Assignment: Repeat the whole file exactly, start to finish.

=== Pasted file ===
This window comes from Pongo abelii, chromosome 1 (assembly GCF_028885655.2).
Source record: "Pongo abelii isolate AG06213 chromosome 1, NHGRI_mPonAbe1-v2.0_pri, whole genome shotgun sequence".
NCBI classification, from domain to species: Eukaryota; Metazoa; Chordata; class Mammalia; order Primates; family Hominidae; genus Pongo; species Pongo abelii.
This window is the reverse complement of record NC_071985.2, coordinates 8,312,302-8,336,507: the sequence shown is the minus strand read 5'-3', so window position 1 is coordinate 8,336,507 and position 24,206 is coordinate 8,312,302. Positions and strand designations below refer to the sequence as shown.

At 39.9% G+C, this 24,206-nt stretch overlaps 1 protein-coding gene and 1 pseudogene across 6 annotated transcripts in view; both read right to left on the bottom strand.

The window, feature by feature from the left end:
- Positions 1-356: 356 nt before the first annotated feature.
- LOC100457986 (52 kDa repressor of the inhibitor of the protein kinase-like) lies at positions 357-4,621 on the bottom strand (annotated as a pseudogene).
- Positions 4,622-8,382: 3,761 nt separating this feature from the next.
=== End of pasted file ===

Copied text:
This window comes from Pongo abelii, chromosome 1 (assembly GCF_028885655.2).
Source record: "Pongo abelii isolate AG06213 chromosome 1, NHGRI_mPonAbe1-v2.0_pri, whole genome shotgun sequence".
NCBI classification, from domain to species: Eukaryota; Metazoa; Chordata; class Mammalia; order Primates; family Hominidae; genus Pongo; species Pongo abelii.
This window is the reverse complement of record NC_071985.2, coordinates 8,312,302-8,336,507: the sequence shown is the minus strand read 5'-3', so window position 1 is coordinate 8,336,507 and position 24,206 is coordinate 8,312,302. Positions and strand designations below refer to the sequence as shown.

At 39.9% G+C, this 24,206-nt stretch overlaps 1 protein-coding gene and 1 pseudogene across 6 annotated transcripts in view; both read right to left on the bottom strand.

The window, feature by feature from the left end:
- Positions 1-356: 356 nt before the first annotated feature.
- LOC100457986 (52 kDa repressor of the inhibitor of the protein kinase-like) lies at positions 357-4,621 on the bottom strand (annotated as a pseudogene).
- Positions 4,622-8,382: 3,761 nt separating this feature from the next.